What You Need To Know About COPD

COPD- or chronic obstructive pulmonary disease- is a condition that affects over 15 million Americans. It is also a chronic illness that many are not familiar with — but information and raising awareness can help to change that. Here’s what you need to know about COPD. 

What is COPD? 

According to the CDC, COPD is a term referring to a group of diseases that cause airflow blockage and breathing-related problems. It includes emphysema and chronic bronchitis.

The Causes of COPD

According to The American Lung Association, there are a number of causes or “risk-factors” that contribute to the development of COPD: 

  • Cigarette smoking
  • Breathing secondhand smoke
  • Exposure to air pollution 
  • Working with chemicals, dust, and fumes (often work-related)
  • A history of childhood respiratory infection 
  • A rare genetic condition called Alpha-1 Deficiency, in which the protective protein that protects the lungs (Alpha-1) is not able to be produced by the body

Of these causes, cigarette smoking accounts for 85-90% of all COPD cases. 

Symptoms of COPD 

The Mayo Clinic lists the common symptoms of COPD as: 

  • Shortness of breath, especially during physical activities
  • Wheezing
  • Chest tightness
  • A chronic cough that may produce mucus (sputum) that may be clear, white, yellow or greenish
  • Frequent respiratory infections
  • Lack of energy
  • Unintended weight loss (in later stages)
  • Swelling in ankles, feet, or legs

Symptoms often will not appear until significant lung damage has occurred. 

The Stages of COPD 

COPD is often described as occurring in “stages”. Below is an overview of these 4 stages, according to the Lung Health Institute. Forced expiratory volume in one second (FEV1) refers to the volume of air that an individual can exhale during a forced breath in 1 second, and is a metric that helps diagnose severity of COPD.


  • Mild COPD or Stage/Grade 1—Mild COPD with a FEV1 about 80 percent or more of normal.
  • Moderate COPD or Stage/Grade 2—Moderate COPD with a FEV1 between 50 and 80 percent of normal.
  • Severe COPD or Stage/Grade 3—Severe emphysema with a FEV1 between 30 and 50 percent of normal.
  • Very Severe COPD or Stage/Grade 4—Very severe or End-Stage COPD with a lower FEV1 than Stage (Grade) 3, or people with low blood oxygen levels and a Stage (Grade) 3 FEV1.

During mild stage COPD (stage 1), people may not realize that they have a problem yet. Daily activities may cause slight limitations to their breathing, and some experience a cough and phlegm.

During the moderate stage of COPD (stage 2), people notice more coughing and mucus production. 

During severe stage COPD (stage 3), lung function continues to decline, and breathing becomes more difficult. Typically, COPD symptoms make it challenging to enjoy activities or to perform daily tasks. During this level, many people feel more fatigue and have difficulty exercising.

End-stage COPD (stage 4) is classified as very severe and often affects quality of life profoundly. Flare-ups and breathing issues may become life threatening. Many people have trouble receiving enough oxygen, and low blood oxygen levels can lead to serious health conditions such as hypoxia or hypoxemia, cyanosis and other problems. 

Treating COPD 

According to the CDC, there are a number of lifestyle changes and treatments that doctors will often recommend: 

  • For people with COPD who have trouble eating because of shortness of breath or being tired.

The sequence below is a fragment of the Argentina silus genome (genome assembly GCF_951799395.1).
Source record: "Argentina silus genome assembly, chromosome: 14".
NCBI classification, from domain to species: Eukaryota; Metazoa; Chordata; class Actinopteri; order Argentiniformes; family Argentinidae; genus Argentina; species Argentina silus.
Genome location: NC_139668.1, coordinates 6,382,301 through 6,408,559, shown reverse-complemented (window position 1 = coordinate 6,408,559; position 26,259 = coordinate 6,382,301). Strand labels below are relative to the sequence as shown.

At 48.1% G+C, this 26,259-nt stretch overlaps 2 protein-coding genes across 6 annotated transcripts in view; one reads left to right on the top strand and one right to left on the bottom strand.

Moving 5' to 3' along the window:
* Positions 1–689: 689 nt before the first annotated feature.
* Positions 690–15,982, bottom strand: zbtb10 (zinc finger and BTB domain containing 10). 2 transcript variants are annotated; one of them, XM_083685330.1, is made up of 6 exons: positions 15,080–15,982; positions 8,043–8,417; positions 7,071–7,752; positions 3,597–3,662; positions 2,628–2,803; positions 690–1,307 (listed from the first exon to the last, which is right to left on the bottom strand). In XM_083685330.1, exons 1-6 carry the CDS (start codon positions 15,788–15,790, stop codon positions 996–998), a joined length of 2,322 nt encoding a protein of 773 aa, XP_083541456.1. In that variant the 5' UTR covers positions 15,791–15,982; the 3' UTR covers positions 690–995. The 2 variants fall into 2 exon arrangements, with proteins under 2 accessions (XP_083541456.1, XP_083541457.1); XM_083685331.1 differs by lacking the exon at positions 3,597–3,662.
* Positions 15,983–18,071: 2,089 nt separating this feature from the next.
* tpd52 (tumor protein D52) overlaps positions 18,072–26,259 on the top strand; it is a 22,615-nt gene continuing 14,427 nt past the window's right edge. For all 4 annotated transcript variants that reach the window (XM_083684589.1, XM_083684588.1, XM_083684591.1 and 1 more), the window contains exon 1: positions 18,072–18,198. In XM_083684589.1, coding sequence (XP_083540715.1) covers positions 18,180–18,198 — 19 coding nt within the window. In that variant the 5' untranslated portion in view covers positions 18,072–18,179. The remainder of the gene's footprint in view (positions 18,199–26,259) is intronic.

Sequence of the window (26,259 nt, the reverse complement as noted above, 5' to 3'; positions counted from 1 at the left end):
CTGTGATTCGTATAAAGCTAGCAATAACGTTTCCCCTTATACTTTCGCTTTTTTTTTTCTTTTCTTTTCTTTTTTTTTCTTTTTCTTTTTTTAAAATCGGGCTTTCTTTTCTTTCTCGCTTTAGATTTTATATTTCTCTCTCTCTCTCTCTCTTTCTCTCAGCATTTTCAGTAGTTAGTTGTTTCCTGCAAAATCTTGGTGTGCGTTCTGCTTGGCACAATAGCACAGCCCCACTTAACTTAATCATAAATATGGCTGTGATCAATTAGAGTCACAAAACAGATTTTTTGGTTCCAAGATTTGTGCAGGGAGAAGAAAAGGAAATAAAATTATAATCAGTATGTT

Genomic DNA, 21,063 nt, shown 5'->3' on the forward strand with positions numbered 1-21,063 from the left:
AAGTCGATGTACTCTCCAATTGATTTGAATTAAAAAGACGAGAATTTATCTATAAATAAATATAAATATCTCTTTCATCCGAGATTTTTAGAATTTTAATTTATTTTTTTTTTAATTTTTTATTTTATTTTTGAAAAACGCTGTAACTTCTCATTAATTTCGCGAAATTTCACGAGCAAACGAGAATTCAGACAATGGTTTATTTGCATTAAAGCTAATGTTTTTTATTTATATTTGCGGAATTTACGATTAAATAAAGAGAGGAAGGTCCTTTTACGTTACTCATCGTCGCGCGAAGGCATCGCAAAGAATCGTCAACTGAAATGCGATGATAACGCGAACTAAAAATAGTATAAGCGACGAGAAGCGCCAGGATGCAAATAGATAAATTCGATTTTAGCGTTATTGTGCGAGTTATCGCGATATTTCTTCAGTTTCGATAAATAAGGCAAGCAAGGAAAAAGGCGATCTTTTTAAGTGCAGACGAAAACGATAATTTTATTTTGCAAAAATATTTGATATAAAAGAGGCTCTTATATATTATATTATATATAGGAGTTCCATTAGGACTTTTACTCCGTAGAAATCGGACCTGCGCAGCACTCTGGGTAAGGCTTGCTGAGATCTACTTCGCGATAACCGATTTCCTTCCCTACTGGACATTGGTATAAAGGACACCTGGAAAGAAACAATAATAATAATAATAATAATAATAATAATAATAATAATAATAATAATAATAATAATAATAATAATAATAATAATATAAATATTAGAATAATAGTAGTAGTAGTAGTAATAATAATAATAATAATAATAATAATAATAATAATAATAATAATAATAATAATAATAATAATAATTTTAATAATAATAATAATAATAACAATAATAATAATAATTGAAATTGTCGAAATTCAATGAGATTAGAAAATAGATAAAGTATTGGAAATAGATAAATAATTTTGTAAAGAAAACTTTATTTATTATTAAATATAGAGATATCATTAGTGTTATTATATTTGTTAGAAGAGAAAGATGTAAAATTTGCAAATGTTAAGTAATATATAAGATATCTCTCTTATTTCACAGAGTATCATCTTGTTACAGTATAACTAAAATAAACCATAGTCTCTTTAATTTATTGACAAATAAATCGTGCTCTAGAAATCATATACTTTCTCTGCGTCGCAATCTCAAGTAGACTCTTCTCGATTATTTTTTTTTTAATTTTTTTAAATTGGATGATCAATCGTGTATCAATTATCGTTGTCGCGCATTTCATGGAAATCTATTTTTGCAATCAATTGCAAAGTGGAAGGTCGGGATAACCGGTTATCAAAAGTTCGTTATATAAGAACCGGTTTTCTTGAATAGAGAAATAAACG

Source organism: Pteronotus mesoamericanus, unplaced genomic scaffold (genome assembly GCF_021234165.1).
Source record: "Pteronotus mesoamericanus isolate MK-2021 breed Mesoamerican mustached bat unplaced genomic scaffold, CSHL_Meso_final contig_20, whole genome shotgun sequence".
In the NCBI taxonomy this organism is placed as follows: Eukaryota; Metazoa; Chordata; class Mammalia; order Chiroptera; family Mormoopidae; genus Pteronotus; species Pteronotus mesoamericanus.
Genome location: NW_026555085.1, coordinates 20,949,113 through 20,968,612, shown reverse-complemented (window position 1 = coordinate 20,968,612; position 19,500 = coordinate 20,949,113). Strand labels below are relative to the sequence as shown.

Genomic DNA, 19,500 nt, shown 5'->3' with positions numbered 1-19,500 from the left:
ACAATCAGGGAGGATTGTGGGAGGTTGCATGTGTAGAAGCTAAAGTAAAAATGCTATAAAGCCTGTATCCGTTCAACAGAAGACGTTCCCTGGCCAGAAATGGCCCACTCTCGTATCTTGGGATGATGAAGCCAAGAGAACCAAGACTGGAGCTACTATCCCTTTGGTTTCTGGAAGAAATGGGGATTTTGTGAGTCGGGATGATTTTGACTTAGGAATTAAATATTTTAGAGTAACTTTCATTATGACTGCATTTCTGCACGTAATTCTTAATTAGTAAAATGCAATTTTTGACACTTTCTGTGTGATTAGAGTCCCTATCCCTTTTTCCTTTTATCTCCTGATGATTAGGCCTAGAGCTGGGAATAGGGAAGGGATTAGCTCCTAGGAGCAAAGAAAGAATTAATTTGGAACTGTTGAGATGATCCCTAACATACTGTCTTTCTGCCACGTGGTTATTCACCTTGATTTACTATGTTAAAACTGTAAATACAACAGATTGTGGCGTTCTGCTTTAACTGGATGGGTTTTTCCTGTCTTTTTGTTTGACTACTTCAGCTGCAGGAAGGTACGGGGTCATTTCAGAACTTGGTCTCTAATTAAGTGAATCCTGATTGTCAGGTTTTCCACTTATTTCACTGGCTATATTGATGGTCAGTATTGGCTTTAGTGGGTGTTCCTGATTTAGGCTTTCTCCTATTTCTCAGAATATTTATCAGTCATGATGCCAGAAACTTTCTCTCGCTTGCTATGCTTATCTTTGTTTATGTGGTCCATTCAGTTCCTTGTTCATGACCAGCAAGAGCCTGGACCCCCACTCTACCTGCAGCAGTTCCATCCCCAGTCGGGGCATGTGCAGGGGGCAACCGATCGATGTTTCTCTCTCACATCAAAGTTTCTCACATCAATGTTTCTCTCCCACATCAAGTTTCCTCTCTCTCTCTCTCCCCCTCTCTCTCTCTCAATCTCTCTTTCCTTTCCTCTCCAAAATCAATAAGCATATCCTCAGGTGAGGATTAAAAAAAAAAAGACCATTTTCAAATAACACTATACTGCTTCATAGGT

• Following a special meal plan with smaller, more frequent meals
  • Resting before eating
  • Taking vitamins and nutritional supplements
  • A broad program that helps improve the well-being of people who have chronic (ongoing) breathing problems and includes the following:
  • Exercise training
  • Nutritional counseling
  • Education on your lung disease or condition and how to manage it
  • Energy-conserving techniques
  • Breathing strategies
  • Psychological counseling and/or group support
  • Medicines such as:
    • A bronchodilator to relax the muscles around the airways. 
    • A steroid drug you inhale to reduce swelling in the airways
    • Antibiotics to treat respiratory infections, if appropriate
    • A vaccination during flu season
  • Oxygen therapy, which can help people who have severe COPD and low levels of oxygen in their blood to breathe better
  • New valve treatments – Bronchoscopic lung volume reduction therapy has recently been approved for severe emphysema as a less invasive treatment for lung reduction. Read more about it here.
  • Surgery for people who have severe symptoms that have not improved with other treatments
    • Lung volume reduction surgery (LVRS): Surgery to remove diseased parts of the lung so healthier lung tissue can work better. 
    • A lung transplant: Surgery in which one or two healthy lungs from a donor are put in the patient’s body to replace diseased lungs. A lung transplant is a last resort.

Remember that COPD is not a condition that you should self-diagnose. Consult your doctor if you are concerned that you are displaying symptoms to get an official diagnosis. 

Preventing COPD 

According to the Cleveland Clinic, most forms of COPD CAN be prevented. If you are a smoker, smoking cessation programs and other aids can help you quit before you develop COPD. Avoiding any environment that has poor air quality- air that has particles like dust, smoke, gases, and fumes- can also help to prevent COPD. 

Spreading the word about COPD

If you want to help spread the word about COPD, the NHLBI has a number of resources for social media that you can find here. You can also share this article with others to help raise awareness!